Abstract

BACKGROUND: Several studies have established the PR1 peptide (VLQELNVTV) as a human leukemia-associated antigen. PR1 is derived from proteinase 3, an aberrantly expressed protein in myeloid leukemia cells, and can be presented on HLA-A2 to cytotoxic T lymphocytes (CTL) that preferentially kill leukemia over normal hematopoietic progenitors.

METHODS: Thirty-five HLA-A2+ patients with AML, MDS and CML were vaccinated with the PR1 peptide in an incomplete Freund’s adjuvant (Montanide ISA-51) and 75 mg of GM-CSF. Eligibility included AML with smoldering disease or ≥ 2nd CR, CML not responding to upfront treatment or relapsed disease, and MDS with ≥ 5% blasts. Patients were assigned at random to receive 0.25 mg, 0.50 mg, or 1.0 mg PR1 SQ every 3 weeks for 3 total injections. Immune responses (IR) were assessed by PR1/HLA-A2 tetramer staining and intracellular IFN-γ production by CTL, and clinical responses were assessed by bone marrow biopsy before study entry and 3 weeks after the 3rd vaccination.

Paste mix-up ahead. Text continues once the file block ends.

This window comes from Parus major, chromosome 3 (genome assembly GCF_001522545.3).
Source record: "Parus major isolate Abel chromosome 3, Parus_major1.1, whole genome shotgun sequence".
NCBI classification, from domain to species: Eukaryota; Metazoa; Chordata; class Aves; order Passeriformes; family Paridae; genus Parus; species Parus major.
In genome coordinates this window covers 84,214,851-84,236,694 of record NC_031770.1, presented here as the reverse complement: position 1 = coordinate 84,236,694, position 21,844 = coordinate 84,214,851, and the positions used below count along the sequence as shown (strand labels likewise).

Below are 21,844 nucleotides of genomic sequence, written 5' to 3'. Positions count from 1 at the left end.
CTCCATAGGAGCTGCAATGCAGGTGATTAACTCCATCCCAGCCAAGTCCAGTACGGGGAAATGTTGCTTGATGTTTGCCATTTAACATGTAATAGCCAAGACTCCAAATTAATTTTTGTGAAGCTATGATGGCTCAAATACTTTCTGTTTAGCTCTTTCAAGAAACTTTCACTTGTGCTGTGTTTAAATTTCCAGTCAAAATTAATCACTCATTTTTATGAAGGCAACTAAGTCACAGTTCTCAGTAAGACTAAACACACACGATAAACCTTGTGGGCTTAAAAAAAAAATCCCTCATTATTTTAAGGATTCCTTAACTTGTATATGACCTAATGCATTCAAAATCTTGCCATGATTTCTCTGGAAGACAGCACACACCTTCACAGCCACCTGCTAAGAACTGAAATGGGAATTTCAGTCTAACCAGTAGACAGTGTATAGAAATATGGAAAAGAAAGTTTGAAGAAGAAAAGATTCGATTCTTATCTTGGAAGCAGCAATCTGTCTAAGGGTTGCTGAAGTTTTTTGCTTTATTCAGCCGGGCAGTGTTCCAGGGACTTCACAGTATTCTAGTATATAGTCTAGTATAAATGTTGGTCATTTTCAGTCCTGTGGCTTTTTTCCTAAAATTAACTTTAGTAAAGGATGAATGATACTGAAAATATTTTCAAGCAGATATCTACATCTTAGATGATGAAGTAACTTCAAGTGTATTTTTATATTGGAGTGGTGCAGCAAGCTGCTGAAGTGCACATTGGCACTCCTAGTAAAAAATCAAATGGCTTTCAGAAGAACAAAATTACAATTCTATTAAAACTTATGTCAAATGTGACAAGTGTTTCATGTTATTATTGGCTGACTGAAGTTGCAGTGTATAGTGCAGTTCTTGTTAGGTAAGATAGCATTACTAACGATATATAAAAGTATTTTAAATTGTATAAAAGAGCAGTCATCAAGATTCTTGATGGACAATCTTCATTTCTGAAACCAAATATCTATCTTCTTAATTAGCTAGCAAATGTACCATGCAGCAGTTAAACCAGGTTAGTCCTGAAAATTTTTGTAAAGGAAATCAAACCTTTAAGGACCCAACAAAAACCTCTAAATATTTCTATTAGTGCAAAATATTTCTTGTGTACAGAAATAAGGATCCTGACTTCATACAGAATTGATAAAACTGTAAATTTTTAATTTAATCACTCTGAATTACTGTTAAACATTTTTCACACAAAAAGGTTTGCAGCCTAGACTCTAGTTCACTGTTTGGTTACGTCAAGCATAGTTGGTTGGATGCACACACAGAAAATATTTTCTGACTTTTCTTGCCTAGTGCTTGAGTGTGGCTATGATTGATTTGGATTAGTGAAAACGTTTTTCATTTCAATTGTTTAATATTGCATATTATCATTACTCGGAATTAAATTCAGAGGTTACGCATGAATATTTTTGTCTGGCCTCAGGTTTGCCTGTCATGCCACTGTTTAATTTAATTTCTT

RESULTS: Thirty-five patients with a median age of 50 (26–82) were treated at a median of 26 months from time of diagnosis, and follow up was 1 to 4 years. Toxicity was limited to grade 1 and 2 injection site reactions. Overall survival was 33% at 4 years. Immune responses (IR) were elicited in 20 of 33 evaluable patients (60%). Of 16 patients with relapsed or refractory AML, there were 4 (25%) clinical responses (3 CR, 1 PR). All 4 AML patients treated during CR remain in CR. Of 10 CML patients, there was 1 cytogentic CR. Three CML patients refractory to allogeneic transplant, interferon and imatinib had stable disease with some hematological improvement since these patients were able to discontinue hydroxyurea and anagrelide. Of 5 MDS patients, there was 1 PR (17% blasts reduced to 4%). Overall survival at 4 years was 14 of 20 patients with IR vs. 0 of 13 without IR (p < 0.0001). Progression-free survival for patients with or without IR was 6.4 months vs. 2.4 months, respectively (p = 0.003).

CONCLUSION: PR1 peptide vaccination is safe and can elicit both immunological and clinical responses in patients with refractory and relapsed myeloid leukemia, which improves progression-free survival of patients with IR to PR1. This is the first study to show complete molecular remission induced by peptide vaccination. These results warrant further study of immunization strategies in the treatment of leukemia.

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